Saving Manzana chilli seed

Chillies and capsicums (‘peppers’ in the USA) belong to the Solanaceae family, along with tomatoes, eggplants and potatoes.

While the most common types of chillies belong to the Capsicum frutescens genera, ‘Manzana’ chillies (Capsicum pubescens) are an altogether different beast, having purple (not white) flowers and black (not cream) wrinkled seeds. Manzana chilli leaves are covered with a light fuzz, as its Latin name indicates (Reference: Seed Savers Handbook).

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Of all the chillies one can grow on the Adelaide Plains – and I’ve grown over a dozen different varieties – Manzana chillies have become my favourite. As a perennial, one bush is all one generally needs if you’re an Aussie, and this one bush will provide chillies pretty much all year round, especially in spring when other annual chillies are still just seedlings. Manzana chillies are hot but not deadly (3 out of 5), and the bushes survive the heat and poor watering with ease. This single bush (below) has been under-watered to the point of neglect, but keeps on hanging in there year after year. It needs staking and regular pruning to keep it looking respectable.

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Saving chilli seed is a dangerous business best carried out in a ventilated fire-proof bunker in full protective clothing, face mask and breathing apparatus! Don’t touch your face and eyes while saving chilli seed, as the burning sensation that follows is right up there with the pain more often associated with knee capping and having your finger-nails pulled out with pliers. Wear rubber gloves, at least. I should.

To save the seed, chop up the chillies and place them with water in a blender, where they are minced up at the slowest speed, allowing the seed to settle to the bottom (with a bit of help). Sieve the debris if necessary, then pour the seeds out onto an absorbent paper towel and let dry in the shade before storing.

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5 comments:

Gaston said...

Hello Andrew!! I'm from south america currently living in adelaide. I've grown up eating this chilli, in my country the name is "Locoto", I really would like some info about where to buy plants of this species or how to germinate the seeds. I managed to get some seeds but I just can make them grow..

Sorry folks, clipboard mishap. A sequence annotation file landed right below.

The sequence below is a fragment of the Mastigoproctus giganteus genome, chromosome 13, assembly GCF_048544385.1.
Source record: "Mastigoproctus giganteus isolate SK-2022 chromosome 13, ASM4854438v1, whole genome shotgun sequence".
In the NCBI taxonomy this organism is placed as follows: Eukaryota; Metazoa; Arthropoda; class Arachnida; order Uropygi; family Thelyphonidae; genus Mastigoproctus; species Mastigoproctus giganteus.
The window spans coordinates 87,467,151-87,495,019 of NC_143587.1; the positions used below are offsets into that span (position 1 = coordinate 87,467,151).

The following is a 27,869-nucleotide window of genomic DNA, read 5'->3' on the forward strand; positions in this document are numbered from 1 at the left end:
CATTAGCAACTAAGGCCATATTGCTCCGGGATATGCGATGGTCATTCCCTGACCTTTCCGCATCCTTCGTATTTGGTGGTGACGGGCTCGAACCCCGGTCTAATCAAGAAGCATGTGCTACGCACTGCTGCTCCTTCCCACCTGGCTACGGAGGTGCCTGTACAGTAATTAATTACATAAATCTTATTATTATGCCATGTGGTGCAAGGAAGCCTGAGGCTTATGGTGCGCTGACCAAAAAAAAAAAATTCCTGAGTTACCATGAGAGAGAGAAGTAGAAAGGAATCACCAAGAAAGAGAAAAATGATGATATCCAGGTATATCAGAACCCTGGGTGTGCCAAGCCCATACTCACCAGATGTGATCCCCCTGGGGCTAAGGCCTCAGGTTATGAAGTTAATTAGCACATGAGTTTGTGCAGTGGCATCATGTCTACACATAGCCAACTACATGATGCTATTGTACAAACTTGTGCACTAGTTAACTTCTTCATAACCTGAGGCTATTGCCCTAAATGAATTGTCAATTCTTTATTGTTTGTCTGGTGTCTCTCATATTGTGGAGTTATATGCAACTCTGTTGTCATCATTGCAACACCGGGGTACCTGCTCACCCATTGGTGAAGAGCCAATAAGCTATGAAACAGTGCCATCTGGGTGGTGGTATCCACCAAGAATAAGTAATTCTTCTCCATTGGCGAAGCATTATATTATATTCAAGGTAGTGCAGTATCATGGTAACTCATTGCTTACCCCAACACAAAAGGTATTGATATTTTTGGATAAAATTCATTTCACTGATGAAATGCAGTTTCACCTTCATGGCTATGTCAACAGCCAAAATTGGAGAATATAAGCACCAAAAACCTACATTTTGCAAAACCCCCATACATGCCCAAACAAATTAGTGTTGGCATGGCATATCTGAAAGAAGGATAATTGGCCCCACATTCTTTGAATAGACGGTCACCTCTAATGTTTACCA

maybe you can post a comment here so we can get in touch.

Thank you very much

Gaston

Andrew said...

Hi Gaston
Leave me an email address here, and I'll get in touch that way. I have Manzana chilli seed, and would be happy to propogate some for you.
Cheers for now
Andrew

Anonymous said...

Hello Andrew,

So sorry I took so long to see your answer! I was out of town and very busy...
my email is gaston.antezana@gmail.com

Thank you so much for answerig, I'm looking forward to your e-mail.

G

Anonymous said...

Hello Andrew.

My name is Scott and my partner and I are trying to grow chillies on our balcony in pots. We both love hot, spicy food. Do you know where we can find chillies that we can grow and store seeds for future seasons. We are looking for a wide range in variety, colour, heat and flavour. This is our hobby (growing chilli on our balcony) which started in South Korea. My email is sbeckingsale@yahoo.com.au

Anonymous said...

Hi Andrew,

Great job! I tried to grow this plant in a pot twice before.The first time I left it on the sun in summer and was badly burnt, the second time I killed it with a home made remedy to kill white fly.
Do you grow them in pots in the begining? What type of pesticide you use? Any advice You can give on the type of soil?
I can swap some advice for a couple of good recipied to make with this chillie :) if you are interested.
Thank you for posting this useful information and the photos as well.

Kind regards

Dora

doragonzalez@live.co.uk

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